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Apps  Make  Semantic  Web  a  Reality
By  Yvonne  L.  Lee
April  1,  2...
financing.
The  Patriot  Act  requires  banks  to  track  and  account  for  the  customers  with
whom  they  do  transact...
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Apps Make Semantic Web a Reality

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Discusses a variety of Semantic Web technology powered commercial applications powered by Semagix Freedom that used ontologies, semantic annotations, and semantic search, browsing, path computations, etc.

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Apps Make Semantic Web a Reality

  1. 1. advanced     Back  Issues                 Apps  Make  Semantic  Web  a  Reality By  Yvonne  L.  Lee April  1,  2005  —  SAN  FRANCISCO  —  The  Semantic  Web  has moved  from  a  theoretical  construct  to  its  initial  uses  in building  systems  that  ensure  legal  compliance,  track terrorists,  create  smarter  movie-­search  applications  and integrate  corporate  IT,  according  to  attendees  at  the Semantic  Technology  Conference  held  here  in  March. The  market  for  semantic  technologies  will  grow  at  a  compound  annual  growth rate  of  between  60  percent  and  70  percent  until  2010,  when  it  will  grow  from  its current  size  of  US$2  billion  to  $63  billion,  according  to  TopQuadrant,  a consulting  firm  that  specializes  in  Semantic  Web  technologies. New  tools  are  coming  not  with  fancy  names  reflecting  the  World  Wide  Web Consortium’s  next  great  vision,  but  as  an  evolution  of  current  Web  services and  database  technology,  said  Eric  Miller,  the  W3C’s  Semantic  Web  activity lead.  The  current  Web  is  an  extension  of  tools  such  as  gopher  and  ftp  that existed  in  the  early  1990s,  he  asserted.  These  tools  linked  files  together  but did  not  reveal  anything  about  the  text  inside  the  files.  The  current  Web  links documents  and  can  be  searched  according  to  the  text  inside  the  files,  but doesn’t  reveal  context  of  the  text,  he  said.  The  Semantic  Web  takes  that  next step. Existing  applications  that  will  add  Semantic  Web  capabilities  include  Adobe’s Extensible  Metadata  Platform  (XMP)  and  Oracle’s  database.  XMP  is  an  open-­ source  package  available  now  for  tagging  information.  It  adheres  to  the  W3C’s Resource  Description  Framework  (RDF),  which  is  one  of  the  pillars  of  the Semantic  Web.  The  other  two  are  the  Web  Ontology  Language  (OWL)  and XML. RDF  is  a  metadata  model  for  describing  objects  and  the  relationships  among them.  OWL  is  a  markup  language  for  creating  exhaustive  descriptions— ontologies—of  objects.  The  software  development  kit  includes  documentation, tools  and  sample  code  for  creating  applications  that  use  this  metadata  for intelligent  searches  across  various  file  types. Oracle  will  include  RDF  support  in  Database10g  Release  2  later  this  year, according  to  Miller. Although  a  scant  eight  companies  together  with  Stanford  University’s Knowledge  Systems  Lab  presented  at  the  expo  portion  of  the  show,  several companies  said  their  products  were  being  used  in  government,  financial  and commercial  applications. Amit  Sheth,  chief  technology  officer  at  Semagix,  said  his  company’s  Freedom software  was  being  used  by  an  unidentified  bank  to  help  comply  with  the  U.S. government’s  Patriot  Act,  by  a  European  police  force  to  follow  crime  patterns, and  by  a  telephone  service  provider  to  create  an  application  that  provides information  about  pay-­per-­view  movies. He  also  said  Regulatory  Data  Corp.,  a  group  founded  by  20  of  the  global  banks, is  using  it  to  help  minimize  risks  of  money  laundering,  fraud  and  terrorist financing.     Spotlight  On Eclipse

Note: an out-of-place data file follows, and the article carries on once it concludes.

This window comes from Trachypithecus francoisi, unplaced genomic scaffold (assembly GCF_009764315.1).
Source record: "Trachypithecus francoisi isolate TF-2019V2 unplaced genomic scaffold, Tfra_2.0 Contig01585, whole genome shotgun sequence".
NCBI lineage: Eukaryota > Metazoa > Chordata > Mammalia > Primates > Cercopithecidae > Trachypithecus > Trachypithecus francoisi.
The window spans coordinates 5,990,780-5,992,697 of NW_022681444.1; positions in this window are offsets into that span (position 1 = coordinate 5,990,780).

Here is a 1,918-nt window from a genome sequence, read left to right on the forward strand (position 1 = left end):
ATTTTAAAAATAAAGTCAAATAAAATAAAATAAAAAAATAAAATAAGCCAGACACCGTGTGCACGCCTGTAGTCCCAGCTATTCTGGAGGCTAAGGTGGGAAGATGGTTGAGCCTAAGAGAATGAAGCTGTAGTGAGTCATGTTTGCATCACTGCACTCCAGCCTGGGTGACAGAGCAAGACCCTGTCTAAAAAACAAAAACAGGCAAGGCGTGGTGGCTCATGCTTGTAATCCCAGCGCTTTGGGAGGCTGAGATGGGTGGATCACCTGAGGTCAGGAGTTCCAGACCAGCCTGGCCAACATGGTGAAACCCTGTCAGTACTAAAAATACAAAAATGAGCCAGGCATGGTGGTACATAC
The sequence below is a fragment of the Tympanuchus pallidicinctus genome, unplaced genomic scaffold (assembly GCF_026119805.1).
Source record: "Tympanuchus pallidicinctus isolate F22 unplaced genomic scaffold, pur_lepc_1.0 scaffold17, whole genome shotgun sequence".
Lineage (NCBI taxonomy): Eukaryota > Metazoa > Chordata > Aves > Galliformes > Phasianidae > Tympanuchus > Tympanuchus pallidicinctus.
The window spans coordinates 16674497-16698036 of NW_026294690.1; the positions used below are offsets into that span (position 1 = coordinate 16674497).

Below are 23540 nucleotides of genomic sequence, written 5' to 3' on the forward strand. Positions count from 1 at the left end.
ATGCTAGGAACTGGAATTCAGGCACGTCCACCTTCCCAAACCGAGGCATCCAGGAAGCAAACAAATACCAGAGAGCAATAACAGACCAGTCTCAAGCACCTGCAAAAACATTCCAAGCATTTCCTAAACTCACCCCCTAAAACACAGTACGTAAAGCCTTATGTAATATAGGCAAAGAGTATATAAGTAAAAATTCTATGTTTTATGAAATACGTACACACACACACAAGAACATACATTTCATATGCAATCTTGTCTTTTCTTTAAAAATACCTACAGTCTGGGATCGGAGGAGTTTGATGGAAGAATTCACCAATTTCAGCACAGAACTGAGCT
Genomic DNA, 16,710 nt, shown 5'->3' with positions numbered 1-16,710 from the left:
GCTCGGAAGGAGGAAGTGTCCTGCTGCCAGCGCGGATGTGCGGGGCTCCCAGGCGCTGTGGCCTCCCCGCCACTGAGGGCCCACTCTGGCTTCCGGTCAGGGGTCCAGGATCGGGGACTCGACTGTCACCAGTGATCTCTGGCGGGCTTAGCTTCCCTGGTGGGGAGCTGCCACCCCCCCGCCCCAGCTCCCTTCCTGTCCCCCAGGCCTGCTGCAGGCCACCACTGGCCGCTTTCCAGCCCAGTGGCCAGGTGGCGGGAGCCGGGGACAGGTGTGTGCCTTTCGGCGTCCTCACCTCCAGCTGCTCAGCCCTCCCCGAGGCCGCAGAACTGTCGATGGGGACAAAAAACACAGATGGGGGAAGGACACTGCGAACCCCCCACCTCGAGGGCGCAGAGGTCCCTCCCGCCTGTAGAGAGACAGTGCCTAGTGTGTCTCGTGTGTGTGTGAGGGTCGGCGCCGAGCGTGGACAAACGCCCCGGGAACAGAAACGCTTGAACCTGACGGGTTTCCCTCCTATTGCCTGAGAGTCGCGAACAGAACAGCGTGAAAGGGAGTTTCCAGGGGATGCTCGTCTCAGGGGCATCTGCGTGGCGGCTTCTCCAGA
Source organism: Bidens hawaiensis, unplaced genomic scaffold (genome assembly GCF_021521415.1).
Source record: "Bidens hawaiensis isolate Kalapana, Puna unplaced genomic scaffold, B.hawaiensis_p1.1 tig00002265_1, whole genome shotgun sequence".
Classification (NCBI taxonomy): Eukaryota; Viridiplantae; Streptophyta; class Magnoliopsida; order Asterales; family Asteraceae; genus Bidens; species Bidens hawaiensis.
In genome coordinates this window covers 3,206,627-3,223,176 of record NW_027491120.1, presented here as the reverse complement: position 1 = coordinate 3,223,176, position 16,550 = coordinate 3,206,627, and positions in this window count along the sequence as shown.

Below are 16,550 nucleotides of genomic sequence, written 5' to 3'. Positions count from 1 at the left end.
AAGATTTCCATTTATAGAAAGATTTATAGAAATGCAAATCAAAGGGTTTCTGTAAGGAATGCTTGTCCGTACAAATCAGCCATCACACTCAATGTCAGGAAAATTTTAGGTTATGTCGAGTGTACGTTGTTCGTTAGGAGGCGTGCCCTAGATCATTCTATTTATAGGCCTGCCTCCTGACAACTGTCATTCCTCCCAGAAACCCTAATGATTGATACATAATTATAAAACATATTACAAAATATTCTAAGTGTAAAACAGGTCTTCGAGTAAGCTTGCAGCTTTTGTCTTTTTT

2. 2. financing. The  Patriot  Act  requires  banks  to  track  and  account  for  the  customers  with whom  they  do  transactions.  Sheth  said  his  application  could  provide  the contextual  information  that  goes  beyond  business  intelligence  applications  and standard  search  engines  to  show  relationships  among  people  and organizations. “Typically,  when  you  type  something  in  Google,  it  doesn’t  know  if  it’s  a  name  of a  person  or  something  like  that,”  he  said. Freedom  can  tie  together  information  from  a  variety  of  different  formatted  data sources  to  ferret  out  that  a  customer  may  have  a  relationship  with  someone associated  with  a  terrorist  organization,  he  said. The  software  also  could  sift  through  what  he  called  “dirty”  data  with  acronyms, spelling  errors,  multiple  formats  or  formats  that  are  inappropriate  for  the  field. Another  application  financial  organizations  are  using  to  sift  through  data  is Unicorn’s  Unicorn  System.  “Enterprises  have  accumulated  an  incredible amount  of  mess,”  said  Unicorn  CEO  Zvi  Schreiber. The  system  includes  a  repository  linking  various  enterprise  data  sources  and the  ontologies,  metadata  scanners,  mapping  tools  to  visually  map  schema  to ontology  models,  and  modeling  tools. In  addition  to  investment  banks,  the  Metropolitan  Life  Insurance  Company,  the U.S.  Department  of  Defense  and  the  Tennessee  Valley  Authority  have  used Unicorn  to  integrate  enterprise  data,  to  comply  with  regulations  such  as Sarbanes-­Oxley,  the  Patriot  Act  and  Basel  II,  and  to  automate  processes, Schreiber  said. “We’re  tying  semantics  back  to  real  IT  systems,”  he  said.  “By  attaching business  meaning  to  the  IT  systems,  then  [organizations  are]  able  to  comply better.” Email  this  article Print  friendly  format Send  feedback login  |  news  |  current  issue  |  letters  |  columns  |  opinions  |  resource  links  |  about  |  site  map  | subscriptions  |  media  kit  |  privacy  |  contact  us Copyright  ©  1999-­2005  BZ  Media  LLC,  all  rights  reserved. Phone:  +1-­631-­421-­4158  •  E-­mail:info@bzmedia.com